Wages continue to rise
Labor shortages are likely to last
Labor shortages persist and will likely persist even if the United States enters a brief and potentially moderate recession. Even if companies start to cut production, they know they will still need to find more workers.
How companies could cope
The Conference Board predicts that the United States will experience a recession this year that could extend into next year, but that it could be much less intense than the downturns at the worst of the pandemic and the Great Recession. This recession will likely be triggered by the Fed raising interest rates above 3% this year, which will make borrowing more expensive and support a drop in domestic demand that will help subdue inflation.
Typically, slower domestic demand means companies first cut hiring plans and then lay off workers. This time, companies will likely rescind job offers and cut unnecessary costs, while trying to retain many of their best workers they have struggled to attract and retain over the past two years.
Service businesses, many of which have never fully recovered all of the workers lost during the pandemic shutdowns, may be the most likely to keep their employees on the payroll, and they may cut hours or wages instead of cutting the costs. Some employers may furlough workers with benefits and possibly a promise to make up lost wages later. Others may defer merit increases, promotions and future discretionary pay, or may encourage voluntary early retirement or terminations. Employers can also institute job sharing, where two people work one job, to keep their best employees amid lulls in demand.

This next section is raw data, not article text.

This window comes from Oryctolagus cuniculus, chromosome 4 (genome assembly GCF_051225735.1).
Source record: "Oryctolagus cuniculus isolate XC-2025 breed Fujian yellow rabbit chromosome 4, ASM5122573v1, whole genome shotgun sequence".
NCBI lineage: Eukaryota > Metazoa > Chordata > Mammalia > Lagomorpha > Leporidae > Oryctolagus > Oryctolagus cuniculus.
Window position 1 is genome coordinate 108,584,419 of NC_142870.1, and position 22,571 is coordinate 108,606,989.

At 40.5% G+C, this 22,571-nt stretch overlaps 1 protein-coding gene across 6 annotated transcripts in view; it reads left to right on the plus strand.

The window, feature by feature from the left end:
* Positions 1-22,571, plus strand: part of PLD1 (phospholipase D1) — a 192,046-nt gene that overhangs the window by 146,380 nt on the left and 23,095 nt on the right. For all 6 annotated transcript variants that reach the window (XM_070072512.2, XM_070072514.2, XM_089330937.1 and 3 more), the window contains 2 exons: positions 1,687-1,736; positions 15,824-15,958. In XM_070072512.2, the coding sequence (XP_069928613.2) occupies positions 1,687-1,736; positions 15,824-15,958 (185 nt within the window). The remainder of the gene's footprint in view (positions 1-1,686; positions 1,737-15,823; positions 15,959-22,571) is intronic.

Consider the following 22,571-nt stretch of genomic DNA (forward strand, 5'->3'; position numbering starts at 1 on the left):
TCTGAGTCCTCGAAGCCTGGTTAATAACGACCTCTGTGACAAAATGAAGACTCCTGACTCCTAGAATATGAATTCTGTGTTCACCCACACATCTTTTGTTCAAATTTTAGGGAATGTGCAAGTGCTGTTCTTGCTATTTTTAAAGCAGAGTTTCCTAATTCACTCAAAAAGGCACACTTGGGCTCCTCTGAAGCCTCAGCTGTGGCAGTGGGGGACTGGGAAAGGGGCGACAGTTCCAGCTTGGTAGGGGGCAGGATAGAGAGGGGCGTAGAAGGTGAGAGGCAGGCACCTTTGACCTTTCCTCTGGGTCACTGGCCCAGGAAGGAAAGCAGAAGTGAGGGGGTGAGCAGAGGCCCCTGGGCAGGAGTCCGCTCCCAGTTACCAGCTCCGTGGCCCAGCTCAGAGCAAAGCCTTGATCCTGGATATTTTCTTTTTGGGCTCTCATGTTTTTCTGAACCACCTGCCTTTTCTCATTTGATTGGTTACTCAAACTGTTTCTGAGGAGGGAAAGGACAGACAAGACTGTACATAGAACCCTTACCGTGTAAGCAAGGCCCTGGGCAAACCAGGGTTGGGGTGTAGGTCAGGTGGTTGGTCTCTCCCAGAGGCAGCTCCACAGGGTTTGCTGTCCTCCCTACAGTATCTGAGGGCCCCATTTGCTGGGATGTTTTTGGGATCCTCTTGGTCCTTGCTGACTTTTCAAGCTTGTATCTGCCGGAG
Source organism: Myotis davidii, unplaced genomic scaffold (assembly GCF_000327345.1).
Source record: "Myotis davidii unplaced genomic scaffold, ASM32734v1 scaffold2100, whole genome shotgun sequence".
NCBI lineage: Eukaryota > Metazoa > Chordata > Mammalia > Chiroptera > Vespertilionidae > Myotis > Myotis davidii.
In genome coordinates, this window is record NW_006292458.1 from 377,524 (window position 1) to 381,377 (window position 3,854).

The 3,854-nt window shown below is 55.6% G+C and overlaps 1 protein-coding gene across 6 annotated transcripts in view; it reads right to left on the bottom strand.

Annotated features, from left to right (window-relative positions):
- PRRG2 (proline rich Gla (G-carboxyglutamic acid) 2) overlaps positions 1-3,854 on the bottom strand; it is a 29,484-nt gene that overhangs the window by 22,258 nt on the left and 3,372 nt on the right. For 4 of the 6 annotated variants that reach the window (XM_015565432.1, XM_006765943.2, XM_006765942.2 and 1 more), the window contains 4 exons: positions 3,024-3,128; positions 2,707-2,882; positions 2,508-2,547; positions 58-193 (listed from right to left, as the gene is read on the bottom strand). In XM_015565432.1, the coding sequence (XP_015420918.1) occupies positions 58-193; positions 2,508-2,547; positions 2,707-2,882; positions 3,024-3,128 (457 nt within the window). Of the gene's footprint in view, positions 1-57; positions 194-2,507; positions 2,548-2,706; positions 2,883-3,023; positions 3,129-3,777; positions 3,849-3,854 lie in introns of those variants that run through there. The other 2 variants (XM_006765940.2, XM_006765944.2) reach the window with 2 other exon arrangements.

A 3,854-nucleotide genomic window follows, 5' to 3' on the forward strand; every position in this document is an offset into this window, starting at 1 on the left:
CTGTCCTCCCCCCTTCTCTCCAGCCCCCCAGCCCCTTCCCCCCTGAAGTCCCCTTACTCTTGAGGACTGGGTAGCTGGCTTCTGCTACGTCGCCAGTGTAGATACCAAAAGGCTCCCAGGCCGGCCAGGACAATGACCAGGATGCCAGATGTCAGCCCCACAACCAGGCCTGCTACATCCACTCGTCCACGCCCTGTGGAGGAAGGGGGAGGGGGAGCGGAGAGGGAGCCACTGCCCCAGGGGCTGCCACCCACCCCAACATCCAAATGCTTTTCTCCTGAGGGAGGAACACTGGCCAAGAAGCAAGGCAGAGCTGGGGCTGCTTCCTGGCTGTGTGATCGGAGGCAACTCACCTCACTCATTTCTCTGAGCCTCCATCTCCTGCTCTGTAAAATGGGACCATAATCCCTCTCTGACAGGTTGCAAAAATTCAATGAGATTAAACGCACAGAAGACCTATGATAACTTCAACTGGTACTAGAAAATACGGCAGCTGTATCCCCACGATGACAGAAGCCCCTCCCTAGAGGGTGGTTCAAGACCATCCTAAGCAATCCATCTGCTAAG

The bottom line is that mass layoffs don’t seem to be on the horizon. While the impending recession is likely to be shallow and last a few quarters or at worst a year, companies are likely to retain their hard-earned workers amid a shrinking working-age population. For these reasons, the US economy could escape a spike in unemployment that is hurting millions of households, especially low- and middle-income families.